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6,464 results
  • [Guidelines for the prescription of mood stabilizers for adolescents: A literature review]. [Journal Article]
  • EEncephale 2016 Nov 18
  • Munch G, Godart N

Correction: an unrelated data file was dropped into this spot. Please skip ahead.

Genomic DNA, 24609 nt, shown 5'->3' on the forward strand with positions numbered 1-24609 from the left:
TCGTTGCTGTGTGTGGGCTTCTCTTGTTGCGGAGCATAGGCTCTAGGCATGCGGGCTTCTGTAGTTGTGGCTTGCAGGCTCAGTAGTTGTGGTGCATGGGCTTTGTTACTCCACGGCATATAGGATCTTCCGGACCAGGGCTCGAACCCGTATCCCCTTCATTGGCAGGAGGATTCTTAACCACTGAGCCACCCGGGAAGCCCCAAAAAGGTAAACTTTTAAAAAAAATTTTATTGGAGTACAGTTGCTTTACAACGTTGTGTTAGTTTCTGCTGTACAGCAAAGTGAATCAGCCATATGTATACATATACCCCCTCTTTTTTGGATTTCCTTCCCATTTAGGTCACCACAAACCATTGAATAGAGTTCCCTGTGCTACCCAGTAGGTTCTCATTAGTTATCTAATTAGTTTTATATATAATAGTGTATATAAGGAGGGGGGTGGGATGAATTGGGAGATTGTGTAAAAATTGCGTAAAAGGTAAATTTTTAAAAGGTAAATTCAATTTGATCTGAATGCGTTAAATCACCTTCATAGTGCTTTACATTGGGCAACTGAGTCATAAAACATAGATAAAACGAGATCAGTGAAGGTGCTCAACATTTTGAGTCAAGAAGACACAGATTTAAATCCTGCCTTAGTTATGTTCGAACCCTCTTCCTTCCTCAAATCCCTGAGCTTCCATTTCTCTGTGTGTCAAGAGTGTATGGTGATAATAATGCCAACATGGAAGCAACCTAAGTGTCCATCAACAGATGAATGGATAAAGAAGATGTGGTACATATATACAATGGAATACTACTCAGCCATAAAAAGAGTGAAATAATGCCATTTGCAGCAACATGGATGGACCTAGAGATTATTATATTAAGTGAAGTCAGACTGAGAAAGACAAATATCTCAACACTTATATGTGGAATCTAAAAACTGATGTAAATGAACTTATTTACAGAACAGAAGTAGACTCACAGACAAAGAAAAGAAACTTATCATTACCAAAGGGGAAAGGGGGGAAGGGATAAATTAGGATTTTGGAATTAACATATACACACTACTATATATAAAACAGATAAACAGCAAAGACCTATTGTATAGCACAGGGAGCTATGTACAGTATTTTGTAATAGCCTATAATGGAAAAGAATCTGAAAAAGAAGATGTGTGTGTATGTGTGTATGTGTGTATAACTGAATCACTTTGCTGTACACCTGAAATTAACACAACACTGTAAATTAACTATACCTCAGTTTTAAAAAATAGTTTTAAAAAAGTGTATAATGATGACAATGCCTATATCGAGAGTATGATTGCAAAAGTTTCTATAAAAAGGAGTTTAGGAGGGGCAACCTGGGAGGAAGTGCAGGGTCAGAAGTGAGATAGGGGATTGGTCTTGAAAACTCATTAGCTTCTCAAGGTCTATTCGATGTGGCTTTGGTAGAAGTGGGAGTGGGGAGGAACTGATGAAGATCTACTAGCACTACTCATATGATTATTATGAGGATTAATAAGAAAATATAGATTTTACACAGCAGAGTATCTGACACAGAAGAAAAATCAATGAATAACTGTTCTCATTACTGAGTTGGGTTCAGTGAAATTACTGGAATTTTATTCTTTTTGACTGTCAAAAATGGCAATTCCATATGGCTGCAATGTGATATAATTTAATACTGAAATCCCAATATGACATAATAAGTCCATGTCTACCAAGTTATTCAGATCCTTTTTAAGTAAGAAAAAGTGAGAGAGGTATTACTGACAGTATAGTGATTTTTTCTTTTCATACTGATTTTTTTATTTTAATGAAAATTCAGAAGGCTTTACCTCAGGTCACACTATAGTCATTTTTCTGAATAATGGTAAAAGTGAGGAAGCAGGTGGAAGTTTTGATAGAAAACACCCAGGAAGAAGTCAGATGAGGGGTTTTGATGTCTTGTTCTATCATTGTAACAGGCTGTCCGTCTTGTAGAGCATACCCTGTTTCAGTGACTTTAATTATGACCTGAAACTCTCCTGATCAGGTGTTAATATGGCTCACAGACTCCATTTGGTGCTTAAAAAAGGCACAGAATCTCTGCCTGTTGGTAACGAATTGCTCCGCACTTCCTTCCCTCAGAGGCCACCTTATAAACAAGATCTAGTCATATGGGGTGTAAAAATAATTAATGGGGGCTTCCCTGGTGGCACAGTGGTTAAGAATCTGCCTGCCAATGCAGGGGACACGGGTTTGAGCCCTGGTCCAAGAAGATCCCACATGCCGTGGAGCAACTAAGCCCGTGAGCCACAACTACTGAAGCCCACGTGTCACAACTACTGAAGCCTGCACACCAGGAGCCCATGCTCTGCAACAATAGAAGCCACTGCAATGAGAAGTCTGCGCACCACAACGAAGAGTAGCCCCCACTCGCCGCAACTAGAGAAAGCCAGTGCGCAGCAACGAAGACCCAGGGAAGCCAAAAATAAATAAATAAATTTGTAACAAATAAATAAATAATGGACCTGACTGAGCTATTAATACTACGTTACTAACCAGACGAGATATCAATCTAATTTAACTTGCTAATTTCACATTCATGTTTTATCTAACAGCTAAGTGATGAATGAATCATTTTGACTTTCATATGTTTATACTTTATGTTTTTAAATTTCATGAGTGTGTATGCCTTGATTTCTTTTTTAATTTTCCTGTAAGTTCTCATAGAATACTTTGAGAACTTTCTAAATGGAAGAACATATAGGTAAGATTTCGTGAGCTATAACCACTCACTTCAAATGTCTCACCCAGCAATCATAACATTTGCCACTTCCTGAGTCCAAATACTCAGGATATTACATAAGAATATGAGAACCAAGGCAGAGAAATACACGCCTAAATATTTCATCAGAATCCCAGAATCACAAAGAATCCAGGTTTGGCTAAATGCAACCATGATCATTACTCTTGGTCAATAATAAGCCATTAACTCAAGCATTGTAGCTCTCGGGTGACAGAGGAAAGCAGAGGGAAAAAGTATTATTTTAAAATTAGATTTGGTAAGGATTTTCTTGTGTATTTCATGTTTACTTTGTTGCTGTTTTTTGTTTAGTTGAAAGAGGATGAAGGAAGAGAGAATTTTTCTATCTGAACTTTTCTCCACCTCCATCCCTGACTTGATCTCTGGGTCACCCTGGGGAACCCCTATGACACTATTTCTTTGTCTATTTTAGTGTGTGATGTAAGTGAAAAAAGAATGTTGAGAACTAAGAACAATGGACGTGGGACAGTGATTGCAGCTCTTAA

• CONCLUSIONS: Epidemiologic data for prescription of mood stabilizers in adolescents only partially concord with recommendations from drug administrations and scientific societies. On the one hand, there is a trend toward preferential prescription of second generation antipsychotics, on the other hand lithium is hardly prescribed to adolescents, less often than anticonvulsants. Thus, without approval from any drug administration, the anticonvulsants are often preferred to lithium (because of lithium's potential risks due to noncompliance or voluntary poisoning) and to second generation antipsychotics (because of their tolerance profile). Nevertheless, for prescribers it is a complex matter to compare side effects: the frequency and intensity of adverse effects is quite variable from one mood stabilizer to another, and such a thing as an expected value is therefore hard to define. Regardless of the medication chosen, compliance and therapeutic alliance are major issues. Compliance is especially low during adolescence (less than 40% according to a study on bipolar disorder). This lack of compliance has multiple determinants: poor acceptance or misunderstanding of the psychiatric disorder, indirect effects of bad relationships with parents and more generally adults, but also reckless behaviour or death wishes. Improving therapeutic alliance appears as a major challenge for health practitioners dealing with youth. One interesting path of research could be the therapeutic education programs using humanistic communication techniques (addressing both adolescents and their parents) which have already produced encouraging results.
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